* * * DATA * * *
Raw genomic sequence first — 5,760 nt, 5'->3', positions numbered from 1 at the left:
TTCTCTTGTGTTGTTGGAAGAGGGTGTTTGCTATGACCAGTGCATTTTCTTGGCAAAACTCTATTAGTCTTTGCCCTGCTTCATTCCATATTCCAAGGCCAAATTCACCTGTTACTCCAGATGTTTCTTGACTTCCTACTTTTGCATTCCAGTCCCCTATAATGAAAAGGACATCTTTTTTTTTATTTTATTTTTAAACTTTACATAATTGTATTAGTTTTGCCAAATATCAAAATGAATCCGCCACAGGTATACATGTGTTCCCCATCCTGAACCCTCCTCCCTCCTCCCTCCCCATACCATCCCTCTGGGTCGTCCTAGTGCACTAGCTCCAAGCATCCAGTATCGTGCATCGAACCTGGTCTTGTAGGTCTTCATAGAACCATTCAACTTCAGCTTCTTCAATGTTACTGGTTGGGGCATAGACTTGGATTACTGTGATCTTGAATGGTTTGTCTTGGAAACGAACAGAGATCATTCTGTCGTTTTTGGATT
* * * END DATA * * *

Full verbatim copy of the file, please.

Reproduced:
Raw genomic sequence first — 5,760 nt, 5'->3', positions numbered from 1 at the left:
TTCTCTTGTGTTGTTGGAAGAGGGTGTTTGCTATGACCAGTGCATTTTCTTGGCAAAACTCTATTAGTCTTTGCCCTGCTTCATTCCATATTCCAAGGCCAAATTCACCTGTTACTCCAGATGTTTCTTGACTTCCTACTTTTGCATTCCAGTCCCCTATAATGAAAAGGACATCTTTTTTTTTATTTTATTTTTAAACTTTACATAATTGTATTAGTTTTGCCAAATATCAAAATGAATCCGCCACAGGTATACATGTGTTCCCCATCCTGAACCCTCCTCCCTCCTCCCTCCCCATACCATCCCTCTGGGTCGTCCTAGTGCACTAGCTCCAAGCATCCAGTATCGTGCATCGAACCTGGTCTTGTAGGTCTTCATAGAACCATTCAACTTCAGCTTCTTCAATGTTACTGGTTGGGGCATAGACTTGGATTACTGTGATCTTGAATGGTTTGTCTTGGAAACGAACAGAGATCATTCTGTCGTTTTTGGATT